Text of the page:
After Kris Kobach lost his U.S. Senate primary against U.S. Rep. Roger Marshall, R-Kan., Dan Drake reached out to Kobach to offer him, essentially, a job.
The two, they said, had bumped into each other at a deer hunting camp one night and had kept in touch since then.
On Wednesday, both Drake and Kobach were in Topeka pitching their coronavirus-killing sanitation company, Sarus Systems, to be used for the state Capitol. They’ve also been pitching their services to other governmental entities, such as the Shawnee County Sheriff’s Office.
"Kris has helped me learn a little bit of the ropes with government," said Drake, CEO of Sarus Systems. "I’m not a very political animal."
Kobach, former Kansas secretary of state, has been consulting for the company since August, Drake said, and his governmental connections and experience have been useful.
Kobach told The Topeka Capital-Journal that he was excited when he heard about how ozone, typically used to mask scents for hunting purposes, could be used to kill the novel coronavirus. Kobach is an avid hunter himself, he said.
"I’m very pleased it’s a Kansas company leading this new cutting-edge technology, and I love to see not only Kansas facilities protected by this Kansas technology, but eventually the rest of this country, too," Kobach said.
Sarus Systems advertises two commercial products, both of which Drake brought along to present to state lawmakers.
One is a commercial sanitizing cabinet, with a 90-minute run time, in which things like masks or equipment placed into it would be rid of COVID-19. Another is a large-room sanitizer that can clean an up to 1,250-square-foot room in 90 minutes. A unit costs $15,000.
At the Shawnee County Sheriff’s Office, for example, Drake said the reaction to the products was very favorable. Part of that is there are no labor costs involved; for the most part, their products involve simply pressing a button.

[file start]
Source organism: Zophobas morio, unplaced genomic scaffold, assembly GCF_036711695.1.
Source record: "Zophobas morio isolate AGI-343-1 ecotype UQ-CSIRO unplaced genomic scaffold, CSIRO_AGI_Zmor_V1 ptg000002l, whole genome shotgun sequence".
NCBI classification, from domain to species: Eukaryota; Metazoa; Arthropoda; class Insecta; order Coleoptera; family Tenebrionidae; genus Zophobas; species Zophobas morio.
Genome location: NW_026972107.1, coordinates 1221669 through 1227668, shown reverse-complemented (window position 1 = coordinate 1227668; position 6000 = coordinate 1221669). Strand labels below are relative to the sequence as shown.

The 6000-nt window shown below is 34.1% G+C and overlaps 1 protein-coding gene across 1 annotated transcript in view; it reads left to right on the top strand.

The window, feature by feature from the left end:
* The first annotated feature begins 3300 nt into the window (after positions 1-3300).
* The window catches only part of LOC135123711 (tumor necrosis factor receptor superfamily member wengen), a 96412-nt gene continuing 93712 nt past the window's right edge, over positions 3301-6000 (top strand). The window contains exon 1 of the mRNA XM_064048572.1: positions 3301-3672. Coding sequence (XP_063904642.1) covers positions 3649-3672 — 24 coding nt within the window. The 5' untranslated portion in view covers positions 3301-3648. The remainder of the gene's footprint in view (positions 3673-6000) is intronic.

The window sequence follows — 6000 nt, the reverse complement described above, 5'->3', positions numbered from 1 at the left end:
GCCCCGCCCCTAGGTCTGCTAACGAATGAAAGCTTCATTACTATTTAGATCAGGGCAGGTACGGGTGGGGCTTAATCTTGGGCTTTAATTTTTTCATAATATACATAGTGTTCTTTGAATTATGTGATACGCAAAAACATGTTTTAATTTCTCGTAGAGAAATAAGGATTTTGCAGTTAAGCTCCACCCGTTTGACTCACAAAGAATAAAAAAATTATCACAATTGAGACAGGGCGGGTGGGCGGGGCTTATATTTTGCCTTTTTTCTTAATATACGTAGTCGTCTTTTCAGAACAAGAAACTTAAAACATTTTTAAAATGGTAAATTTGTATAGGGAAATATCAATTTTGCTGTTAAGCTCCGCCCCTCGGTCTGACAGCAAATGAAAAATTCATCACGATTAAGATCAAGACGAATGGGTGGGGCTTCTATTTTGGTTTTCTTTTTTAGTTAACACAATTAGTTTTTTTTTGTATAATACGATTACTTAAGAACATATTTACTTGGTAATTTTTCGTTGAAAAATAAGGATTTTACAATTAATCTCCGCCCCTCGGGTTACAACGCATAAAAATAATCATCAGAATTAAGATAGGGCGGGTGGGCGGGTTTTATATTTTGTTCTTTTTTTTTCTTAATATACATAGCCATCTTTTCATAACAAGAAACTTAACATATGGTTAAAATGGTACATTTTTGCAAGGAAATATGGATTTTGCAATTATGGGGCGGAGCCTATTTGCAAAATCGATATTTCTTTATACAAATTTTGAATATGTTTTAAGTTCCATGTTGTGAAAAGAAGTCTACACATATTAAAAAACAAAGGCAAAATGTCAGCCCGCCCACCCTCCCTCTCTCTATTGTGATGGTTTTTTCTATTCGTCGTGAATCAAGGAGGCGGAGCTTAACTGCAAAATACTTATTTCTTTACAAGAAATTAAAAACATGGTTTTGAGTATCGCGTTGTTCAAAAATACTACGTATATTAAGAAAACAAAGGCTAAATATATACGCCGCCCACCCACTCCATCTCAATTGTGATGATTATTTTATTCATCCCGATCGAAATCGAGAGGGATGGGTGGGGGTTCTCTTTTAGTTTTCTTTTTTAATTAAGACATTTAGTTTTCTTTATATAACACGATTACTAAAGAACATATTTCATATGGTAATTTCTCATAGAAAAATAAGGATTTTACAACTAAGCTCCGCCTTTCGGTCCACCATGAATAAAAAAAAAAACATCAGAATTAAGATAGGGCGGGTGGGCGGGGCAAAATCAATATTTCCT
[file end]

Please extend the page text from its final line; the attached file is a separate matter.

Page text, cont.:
"There was no additional labor, and it was very effective. They had an issue or two in their jails, and they came in and use this specialized spraying company and it was $4,000 or $5,000," said Drake, "whereas they could have purchased one of our units for ($15,000) and been able to run it every night."
Sarus tested the products in June with the actual coronavirus, and according to Drake, the closet disinfects up to 99.97% and the room sanitizer up to 99.8%.
According to the federal Environmental Protection Agency, ozone applied to indoor air, at safe levels, don’t do much. But Sarus’ room sanitizer requires one to leave the room during cleaning.
However, even high concentrations of ozone may have "no effect on biological contaminants embedded in porous materials such as duct lining or ceiling tiles," per the EPA.
Now, the company is currently in production stage while also reaching out to potential customers, hoping that for some entities, federal COVID-19 relief funding could be used to purchase the products.
Drake has been in the ozone industry for seven years, he said, initially using the product to kill bacteria on turf fields and for other purposes. But with the pandemic, he said, there was an opportunity to help out.
"A lot of state and local governments are receiving these pots of money, and they’re not sure what to do with it," Kobach told legislators, referring to the CARES Act money. "This product they developed in Wichita is right on point."
This story was updated to include information from the EPA.